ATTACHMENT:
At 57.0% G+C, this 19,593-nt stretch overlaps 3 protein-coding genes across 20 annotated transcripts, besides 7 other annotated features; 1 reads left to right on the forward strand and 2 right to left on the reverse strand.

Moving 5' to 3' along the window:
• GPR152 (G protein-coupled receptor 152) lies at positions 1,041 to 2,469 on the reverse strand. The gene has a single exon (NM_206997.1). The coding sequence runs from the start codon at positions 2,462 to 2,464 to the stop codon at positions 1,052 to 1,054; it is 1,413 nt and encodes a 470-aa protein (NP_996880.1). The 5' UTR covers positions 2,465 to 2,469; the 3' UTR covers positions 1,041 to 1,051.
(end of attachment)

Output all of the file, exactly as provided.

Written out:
At 57.0% G+C, this 19,593-nt stretch overlaps 3 protein-coding genes across 20 annotated transcripts, besides 7 other annotated features; 1 reads left to right on the forward strand and 2 right to left on the reverse strand.

Moving 5' to 3' along the window:
• GPR152 (G protein-coupled receptor 152) lies at positions 1,041 to 2,469 on the reverse strand. The gene has a single exon (NM_206997.1). The coding sequence runs from the start codon at positions 2,462 to 2,464 to the stop codon at positions 1,052 to 1,054; it is 1,413 nt and encodes a 470-aa protein (NP_996880.1). The 5' UTR covers positions 2,465 to 2,469; the 3' UTR covers positions 1,041 to 1,051.